How to Grow and Care for Philodendron ‘Black Cardinal’: 2024 Guide

Last Updated on May 9, 2024 by Kimberly Crawford

Well, here’s the scoop on this stunning houseplant that just keeps winning hearts. The Black Cardinal Philodendron, a real head-turner with its dark, nearly black leaves, shines as a top pick among indoor plant enthusiasts.

What makes it tick? It’s all about those glossy burgundy leaves that turn almost black as they mature—now that’s a conversation starter in any room!

Originating from the tropical rainforests, this plant brings a piece of lush, exotic vibes right into your living room. It’s not just about good looks; this philodendron is famously easy to care for, making it perfect for those of us who might not have a green thumb.

In this article

Spotting a Black Cardinal Philodendron

Philodendron Black Cardinal 1
Instagram: @orchids_korean

What’s This Plant All About?

The Black Cardinal Philodendron packs a punch with its stunning leaves that start off a rich burgundy and gradually deepen to glossy black shades as they mature.

Unlike your taller, sprawling houseplants, this guy likes to keep it low and dense, making it perfect for spots where space is at a premium but you still want some greenery.

Table: Quick Look at Black Cardinal Philodendron Features

Leaf ColorStarts burgundy, turns to glossy black
Growth HabitCompact, low-spreading
Light NeedMedium to high indirect light

Not Your Average Philodendron

When you line it up next to other philodendrons, the Black Cardinal really stands out. Where others might climb or trail, the Black Cardinal prefers to grow outward, keeping its stems short and leaves large.

It’s not just another pretty face in the crowd; it’s a statement piece that says a lot with just a look.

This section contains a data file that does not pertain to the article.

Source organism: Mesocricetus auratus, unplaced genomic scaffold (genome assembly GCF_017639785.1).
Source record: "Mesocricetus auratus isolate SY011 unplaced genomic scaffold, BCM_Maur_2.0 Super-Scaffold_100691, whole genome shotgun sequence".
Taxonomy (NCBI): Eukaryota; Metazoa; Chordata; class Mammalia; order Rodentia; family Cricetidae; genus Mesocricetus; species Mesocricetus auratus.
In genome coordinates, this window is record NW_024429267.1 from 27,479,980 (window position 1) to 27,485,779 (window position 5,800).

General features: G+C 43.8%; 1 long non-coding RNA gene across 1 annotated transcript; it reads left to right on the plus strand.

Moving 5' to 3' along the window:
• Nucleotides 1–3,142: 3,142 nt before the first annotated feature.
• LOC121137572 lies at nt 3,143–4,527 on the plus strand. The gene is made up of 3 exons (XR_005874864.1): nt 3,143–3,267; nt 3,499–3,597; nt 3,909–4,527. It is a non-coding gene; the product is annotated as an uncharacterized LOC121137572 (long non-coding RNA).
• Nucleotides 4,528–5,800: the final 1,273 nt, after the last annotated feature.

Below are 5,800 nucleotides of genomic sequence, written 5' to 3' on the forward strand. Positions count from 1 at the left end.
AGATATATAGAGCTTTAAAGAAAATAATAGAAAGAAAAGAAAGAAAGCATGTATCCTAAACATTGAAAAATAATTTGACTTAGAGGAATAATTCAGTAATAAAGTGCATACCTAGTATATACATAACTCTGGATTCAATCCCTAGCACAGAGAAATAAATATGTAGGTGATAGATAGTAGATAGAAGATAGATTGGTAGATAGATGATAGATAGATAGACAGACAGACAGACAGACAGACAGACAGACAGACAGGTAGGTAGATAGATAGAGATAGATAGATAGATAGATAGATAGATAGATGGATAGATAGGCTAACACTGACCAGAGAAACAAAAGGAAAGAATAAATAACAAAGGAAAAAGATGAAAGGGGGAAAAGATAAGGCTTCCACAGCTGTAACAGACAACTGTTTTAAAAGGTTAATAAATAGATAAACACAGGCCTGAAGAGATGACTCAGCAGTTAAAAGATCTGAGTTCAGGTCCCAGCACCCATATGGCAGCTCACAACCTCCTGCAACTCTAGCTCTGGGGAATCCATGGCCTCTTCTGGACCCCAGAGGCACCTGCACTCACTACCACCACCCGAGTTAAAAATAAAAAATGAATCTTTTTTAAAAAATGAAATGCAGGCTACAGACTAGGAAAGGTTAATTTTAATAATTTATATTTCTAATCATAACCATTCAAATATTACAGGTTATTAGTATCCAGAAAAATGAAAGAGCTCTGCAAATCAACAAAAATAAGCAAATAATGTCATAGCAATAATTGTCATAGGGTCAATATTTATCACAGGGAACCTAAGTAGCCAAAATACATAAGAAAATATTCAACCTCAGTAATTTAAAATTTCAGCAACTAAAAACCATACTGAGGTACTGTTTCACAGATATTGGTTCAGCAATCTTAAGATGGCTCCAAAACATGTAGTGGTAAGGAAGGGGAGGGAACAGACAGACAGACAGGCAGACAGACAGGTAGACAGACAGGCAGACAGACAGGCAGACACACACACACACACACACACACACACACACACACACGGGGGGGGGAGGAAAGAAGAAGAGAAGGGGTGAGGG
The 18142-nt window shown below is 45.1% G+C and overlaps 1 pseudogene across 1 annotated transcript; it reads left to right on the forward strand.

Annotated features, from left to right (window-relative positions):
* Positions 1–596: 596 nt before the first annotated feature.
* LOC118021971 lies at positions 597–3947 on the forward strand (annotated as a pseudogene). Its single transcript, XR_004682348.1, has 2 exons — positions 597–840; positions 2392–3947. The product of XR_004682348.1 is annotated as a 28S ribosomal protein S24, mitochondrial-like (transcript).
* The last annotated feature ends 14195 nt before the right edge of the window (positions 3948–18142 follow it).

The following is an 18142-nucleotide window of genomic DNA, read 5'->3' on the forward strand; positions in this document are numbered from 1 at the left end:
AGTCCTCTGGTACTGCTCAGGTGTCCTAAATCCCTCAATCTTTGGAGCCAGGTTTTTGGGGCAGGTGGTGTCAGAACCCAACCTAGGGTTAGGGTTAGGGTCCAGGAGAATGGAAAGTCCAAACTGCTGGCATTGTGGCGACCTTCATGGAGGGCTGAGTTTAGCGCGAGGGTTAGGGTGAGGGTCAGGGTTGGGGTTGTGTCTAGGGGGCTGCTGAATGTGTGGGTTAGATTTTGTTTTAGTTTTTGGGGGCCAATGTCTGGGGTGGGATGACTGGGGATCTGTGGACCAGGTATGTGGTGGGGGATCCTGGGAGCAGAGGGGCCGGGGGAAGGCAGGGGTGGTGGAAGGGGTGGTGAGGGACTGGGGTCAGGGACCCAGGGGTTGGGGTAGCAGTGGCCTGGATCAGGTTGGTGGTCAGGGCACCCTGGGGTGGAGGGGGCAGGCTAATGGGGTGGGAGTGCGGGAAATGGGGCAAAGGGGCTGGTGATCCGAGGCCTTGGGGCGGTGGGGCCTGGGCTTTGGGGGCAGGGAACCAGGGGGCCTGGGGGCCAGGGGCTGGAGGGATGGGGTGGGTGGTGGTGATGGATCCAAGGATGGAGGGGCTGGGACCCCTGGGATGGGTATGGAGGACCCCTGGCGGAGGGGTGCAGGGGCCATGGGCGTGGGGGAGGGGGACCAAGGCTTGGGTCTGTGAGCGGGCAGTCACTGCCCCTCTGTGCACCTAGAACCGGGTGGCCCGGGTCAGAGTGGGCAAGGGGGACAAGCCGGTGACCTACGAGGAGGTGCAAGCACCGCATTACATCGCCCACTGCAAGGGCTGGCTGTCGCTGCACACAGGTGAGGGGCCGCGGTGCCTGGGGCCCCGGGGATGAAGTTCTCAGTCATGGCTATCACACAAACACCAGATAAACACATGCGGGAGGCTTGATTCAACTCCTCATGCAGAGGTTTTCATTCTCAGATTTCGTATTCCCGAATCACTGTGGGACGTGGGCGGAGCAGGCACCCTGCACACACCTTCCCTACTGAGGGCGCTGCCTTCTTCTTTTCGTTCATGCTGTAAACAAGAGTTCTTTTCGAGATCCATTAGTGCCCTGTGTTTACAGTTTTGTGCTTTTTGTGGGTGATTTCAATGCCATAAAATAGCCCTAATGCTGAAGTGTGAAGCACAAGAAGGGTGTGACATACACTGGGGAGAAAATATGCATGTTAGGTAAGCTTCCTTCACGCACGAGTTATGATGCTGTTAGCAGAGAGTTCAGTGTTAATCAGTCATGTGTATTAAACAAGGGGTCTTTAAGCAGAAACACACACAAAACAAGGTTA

This fella is about more than just looks, though. It’s tough, too. Where some plants might fuss over the perfect spot or the right pot, the Black Cardinal isn’t picky. It’s a survivor, making it a solid buddy for those of us who might forget a watering here or there.

Optimal Growing Conditions for Black Cardinal Philodendron

Light Requirements

To keep your Black Cardinal Philodendron looking sharp, you’ll want to nail the lighting. These plants thrive in medium to bright indirect light. Too much direct sunlight can burn those gorgeous leaves, while too little light might fade their rich colors.

Think about a spot near a window with a sheer curtain—that’s your goldilocks zone right there. Just right to keep those leaves nice and vibrant without cooking them.

Temperature and Humidity

Now, let’s talk about the feel of the air around your plant. Black Cardinals are like many of us—they enjoy a comfy range of temperatures and a bit of moisture in the air. Keep your home between 65-80°F (18-27°C), and these plants will be in their happy zone.

As for humidity, they dig it. If your air’s a bit dry, especially in winter, a small humidifier or a pebble tray with water near the plant can do wonders. It’s like giving your plant a mini tropical vacation.

Soil Requirements

Alright, getting down to the nitty-gritty: the soil. This isn’t too complicated. Your Black Cardinal will love a soil mix that drains well but holds a bit of moisture—think peat-based or a mix with perlite and orchid bark.

This keeps the roots happy and healthy, preventing them from sitting in water, which can lead to all sorts of no-good, very bad days for your plant.